New Ethereum compatible projects like the Oasis Ethereum ParaTime are choosing Uniswap v1 over v2 for good reasons. Few understand this. 🤔
In the world of software, a new release typically means improvements every user should upgrade to. 🎉 For Uniswap, however, v2 is simply different software than v1. Uniswap v2 is a complete rewrite with exciting new features, but the developers also made compromises in terms of cost, complexity, (de)centralization, and openness. 😿 As a result, for many users and developers, there are compelling reasons to stick with v1. I think the community should invest the effort to keep Uniswap v1 software maintained and viable. Now, let me explain.
The idea of Automated Market Making (AMM) is not new. Bancor, one of the most successful ICO projects (in terms of money raised), is built on the idea of AMM. However, Bancor never took off because it needlessly complicated the user experience by bringing in a “smart token” into the system, which is great for the ICO but adds little value to the trading experience itself. Furthermore, while Bancor’s smart contracts are open source, its user interface application is never fully open making it difficult for outside developers to build or improve upon it.
Then comes Uniswap. Created by a young and ambitious developer in a rising programming language (Vyper), it laser-focused on the trader’s user experience. Uniswap v1 has a very simple AMM formula. It is easy to understand and use, with an intuitive UI. Uniswap v1 smart contracts are highly optimized for gas efficiency. Its entire code base is open source and easily reusable by developers in the community. I, as a developer and crypto user, loved Uniswap v1.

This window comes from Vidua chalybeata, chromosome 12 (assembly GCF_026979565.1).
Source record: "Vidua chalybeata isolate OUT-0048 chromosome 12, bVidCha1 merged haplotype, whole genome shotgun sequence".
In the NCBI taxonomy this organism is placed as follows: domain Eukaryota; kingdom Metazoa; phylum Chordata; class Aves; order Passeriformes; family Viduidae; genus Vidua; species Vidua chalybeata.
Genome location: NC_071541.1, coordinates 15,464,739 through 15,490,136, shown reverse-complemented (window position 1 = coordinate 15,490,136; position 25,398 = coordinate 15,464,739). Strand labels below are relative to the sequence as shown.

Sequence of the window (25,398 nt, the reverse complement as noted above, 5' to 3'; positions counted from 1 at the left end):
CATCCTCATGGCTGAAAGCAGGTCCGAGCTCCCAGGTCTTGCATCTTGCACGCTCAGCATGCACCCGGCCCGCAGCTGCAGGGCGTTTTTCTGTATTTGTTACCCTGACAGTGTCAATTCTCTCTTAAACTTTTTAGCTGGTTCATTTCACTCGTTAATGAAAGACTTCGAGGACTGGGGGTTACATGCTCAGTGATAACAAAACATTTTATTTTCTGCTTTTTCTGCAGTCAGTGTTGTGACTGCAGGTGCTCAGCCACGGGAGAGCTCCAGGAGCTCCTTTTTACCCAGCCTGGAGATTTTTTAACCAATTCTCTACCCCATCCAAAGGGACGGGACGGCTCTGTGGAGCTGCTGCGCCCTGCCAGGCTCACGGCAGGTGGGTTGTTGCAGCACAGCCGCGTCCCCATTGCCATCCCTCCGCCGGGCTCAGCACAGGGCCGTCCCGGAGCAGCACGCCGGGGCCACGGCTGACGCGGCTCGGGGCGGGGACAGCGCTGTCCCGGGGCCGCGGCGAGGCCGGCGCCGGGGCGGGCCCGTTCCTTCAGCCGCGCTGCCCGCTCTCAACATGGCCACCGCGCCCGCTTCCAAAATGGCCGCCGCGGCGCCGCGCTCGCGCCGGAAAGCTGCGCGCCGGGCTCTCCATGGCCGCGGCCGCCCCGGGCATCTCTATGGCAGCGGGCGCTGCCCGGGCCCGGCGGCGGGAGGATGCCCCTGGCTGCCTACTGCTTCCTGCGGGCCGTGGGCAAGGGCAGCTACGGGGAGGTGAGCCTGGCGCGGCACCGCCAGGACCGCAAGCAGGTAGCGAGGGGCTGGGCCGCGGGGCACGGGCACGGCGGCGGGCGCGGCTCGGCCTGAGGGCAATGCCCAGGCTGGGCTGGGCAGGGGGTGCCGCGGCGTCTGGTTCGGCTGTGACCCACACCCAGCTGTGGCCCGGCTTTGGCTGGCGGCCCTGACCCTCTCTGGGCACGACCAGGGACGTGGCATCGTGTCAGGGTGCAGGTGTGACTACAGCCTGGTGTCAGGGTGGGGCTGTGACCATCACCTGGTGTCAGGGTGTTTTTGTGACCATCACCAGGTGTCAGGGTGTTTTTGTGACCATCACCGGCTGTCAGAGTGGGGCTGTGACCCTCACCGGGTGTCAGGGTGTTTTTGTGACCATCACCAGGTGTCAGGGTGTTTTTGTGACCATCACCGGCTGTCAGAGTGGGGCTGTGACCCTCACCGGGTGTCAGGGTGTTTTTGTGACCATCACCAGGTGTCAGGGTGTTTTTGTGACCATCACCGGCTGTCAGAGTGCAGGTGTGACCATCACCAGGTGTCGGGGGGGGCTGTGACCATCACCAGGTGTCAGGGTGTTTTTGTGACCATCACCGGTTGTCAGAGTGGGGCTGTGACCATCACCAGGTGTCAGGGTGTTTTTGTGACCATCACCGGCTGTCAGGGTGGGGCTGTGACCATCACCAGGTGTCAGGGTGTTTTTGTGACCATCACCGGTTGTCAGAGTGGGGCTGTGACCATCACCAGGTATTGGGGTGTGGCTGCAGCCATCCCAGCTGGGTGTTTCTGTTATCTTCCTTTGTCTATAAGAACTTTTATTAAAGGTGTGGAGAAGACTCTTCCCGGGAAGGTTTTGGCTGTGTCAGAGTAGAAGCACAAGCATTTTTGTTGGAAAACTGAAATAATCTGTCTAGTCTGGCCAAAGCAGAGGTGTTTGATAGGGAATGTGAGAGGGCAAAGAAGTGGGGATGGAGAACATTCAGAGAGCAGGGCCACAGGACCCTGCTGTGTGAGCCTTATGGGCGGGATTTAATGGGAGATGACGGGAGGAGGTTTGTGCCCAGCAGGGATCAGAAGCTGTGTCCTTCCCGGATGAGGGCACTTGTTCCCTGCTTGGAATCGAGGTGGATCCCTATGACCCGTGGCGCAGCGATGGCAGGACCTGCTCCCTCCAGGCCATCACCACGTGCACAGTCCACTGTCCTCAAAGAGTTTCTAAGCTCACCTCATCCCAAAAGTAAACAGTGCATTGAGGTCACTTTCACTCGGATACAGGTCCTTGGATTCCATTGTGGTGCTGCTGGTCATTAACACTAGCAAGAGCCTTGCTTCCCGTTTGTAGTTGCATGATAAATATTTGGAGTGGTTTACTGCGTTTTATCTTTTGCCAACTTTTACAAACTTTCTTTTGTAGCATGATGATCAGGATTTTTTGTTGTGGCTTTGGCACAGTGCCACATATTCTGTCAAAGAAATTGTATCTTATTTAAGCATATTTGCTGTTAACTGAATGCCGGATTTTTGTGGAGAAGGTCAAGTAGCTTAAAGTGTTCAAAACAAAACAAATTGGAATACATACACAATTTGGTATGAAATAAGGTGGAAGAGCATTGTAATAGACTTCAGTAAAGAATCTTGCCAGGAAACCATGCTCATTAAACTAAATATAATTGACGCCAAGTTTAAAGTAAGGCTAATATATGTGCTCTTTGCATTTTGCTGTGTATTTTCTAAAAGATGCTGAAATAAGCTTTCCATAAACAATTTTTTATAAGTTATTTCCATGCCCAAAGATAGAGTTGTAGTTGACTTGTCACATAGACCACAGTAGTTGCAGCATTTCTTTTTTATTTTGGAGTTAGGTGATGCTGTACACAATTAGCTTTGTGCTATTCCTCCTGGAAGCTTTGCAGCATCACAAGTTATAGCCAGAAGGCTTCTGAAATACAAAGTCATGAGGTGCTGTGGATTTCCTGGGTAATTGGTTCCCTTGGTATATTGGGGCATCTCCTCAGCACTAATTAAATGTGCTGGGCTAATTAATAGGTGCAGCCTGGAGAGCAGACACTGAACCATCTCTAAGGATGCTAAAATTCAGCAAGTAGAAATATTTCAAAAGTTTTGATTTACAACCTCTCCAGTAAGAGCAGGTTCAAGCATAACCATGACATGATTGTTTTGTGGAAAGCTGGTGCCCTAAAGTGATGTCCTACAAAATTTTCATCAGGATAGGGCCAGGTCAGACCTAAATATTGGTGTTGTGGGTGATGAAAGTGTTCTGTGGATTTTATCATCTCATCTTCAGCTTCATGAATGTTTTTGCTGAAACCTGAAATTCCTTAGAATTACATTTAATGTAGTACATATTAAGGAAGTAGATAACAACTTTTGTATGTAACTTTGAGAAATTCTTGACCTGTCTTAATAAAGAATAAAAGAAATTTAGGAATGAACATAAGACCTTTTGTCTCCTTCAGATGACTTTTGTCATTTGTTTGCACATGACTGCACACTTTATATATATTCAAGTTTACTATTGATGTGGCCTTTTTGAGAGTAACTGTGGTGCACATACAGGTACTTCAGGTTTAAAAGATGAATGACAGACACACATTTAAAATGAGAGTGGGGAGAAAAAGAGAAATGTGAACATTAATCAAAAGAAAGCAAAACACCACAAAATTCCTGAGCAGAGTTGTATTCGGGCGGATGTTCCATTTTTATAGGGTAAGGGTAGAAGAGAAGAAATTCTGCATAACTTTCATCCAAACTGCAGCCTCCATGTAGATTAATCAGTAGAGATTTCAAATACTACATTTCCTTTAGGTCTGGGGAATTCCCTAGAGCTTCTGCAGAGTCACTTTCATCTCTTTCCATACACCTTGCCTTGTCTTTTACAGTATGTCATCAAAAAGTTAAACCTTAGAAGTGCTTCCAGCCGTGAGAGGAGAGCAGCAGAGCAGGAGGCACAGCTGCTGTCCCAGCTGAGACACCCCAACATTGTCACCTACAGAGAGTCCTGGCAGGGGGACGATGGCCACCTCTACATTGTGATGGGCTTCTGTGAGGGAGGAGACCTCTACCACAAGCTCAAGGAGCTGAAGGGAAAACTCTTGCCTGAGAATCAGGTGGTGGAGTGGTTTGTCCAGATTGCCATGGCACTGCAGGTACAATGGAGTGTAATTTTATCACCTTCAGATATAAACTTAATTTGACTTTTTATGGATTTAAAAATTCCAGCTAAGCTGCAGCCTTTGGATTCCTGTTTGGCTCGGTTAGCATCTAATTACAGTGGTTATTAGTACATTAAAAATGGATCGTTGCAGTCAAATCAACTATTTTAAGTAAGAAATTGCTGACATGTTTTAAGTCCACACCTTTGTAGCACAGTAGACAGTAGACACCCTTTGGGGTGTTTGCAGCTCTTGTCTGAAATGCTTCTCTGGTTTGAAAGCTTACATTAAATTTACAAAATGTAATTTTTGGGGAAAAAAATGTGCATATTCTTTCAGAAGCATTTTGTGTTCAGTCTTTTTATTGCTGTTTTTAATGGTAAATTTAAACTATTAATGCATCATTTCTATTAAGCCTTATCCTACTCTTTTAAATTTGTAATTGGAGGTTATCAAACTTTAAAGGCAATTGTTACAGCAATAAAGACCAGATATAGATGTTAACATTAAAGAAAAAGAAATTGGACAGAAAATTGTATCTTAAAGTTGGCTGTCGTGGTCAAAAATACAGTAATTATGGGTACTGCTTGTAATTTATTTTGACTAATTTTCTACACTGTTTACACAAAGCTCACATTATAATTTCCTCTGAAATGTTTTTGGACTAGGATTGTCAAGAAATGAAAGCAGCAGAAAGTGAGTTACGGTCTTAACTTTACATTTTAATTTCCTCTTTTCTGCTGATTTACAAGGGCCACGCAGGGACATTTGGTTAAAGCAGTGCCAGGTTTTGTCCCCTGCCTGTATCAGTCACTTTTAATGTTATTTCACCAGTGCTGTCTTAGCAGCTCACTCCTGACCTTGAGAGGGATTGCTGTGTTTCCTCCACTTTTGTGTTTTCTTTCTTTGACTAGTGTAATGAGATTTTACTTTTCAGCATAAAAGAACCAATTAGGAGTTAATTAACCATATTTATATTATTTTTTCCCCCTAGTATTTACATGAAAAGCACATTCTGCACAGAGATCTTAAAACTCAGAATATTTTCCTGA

Then, comes Uniswap v2. It is an engineering achievement and designed to meet expectations of its investors and liquidity providers — as evident from the popularity of the UNI token. For users, it enables direct swapping between pairs of ERC-20 tokens as well as flash swaps in atomic transactions. But it also makes important compromises and sacrifices. In the rest of this article, I will make the case for continued v1 development by the community.
The first page of the Uniswap v2 whitepaper reveals that, unlike v1, a centralized private key could take a percentage (0.05%) of the fee on every trade.
“there is a private key that has the ability to update a variable on the factory contract to turn on an on-chain 5-basis-point fee on trades.” — The Uniswap v2 whitepaper
This fee is sent to an address of the contract’s owner controls. The mere existence of an “owner” is uncomfortable in a project that champions decentralization.
Furthermore, Uniswap v2 apparently allows a centralized party to mint and distribute governance tokens for the entire project. While I appreciate UNI airdrop, it is a slippery slope toward centralization.
One of the best features of Uniswap v1 is its gas efficiency. That is especially important for users as Ethereum gas fees reach new heights during the DeFi boom.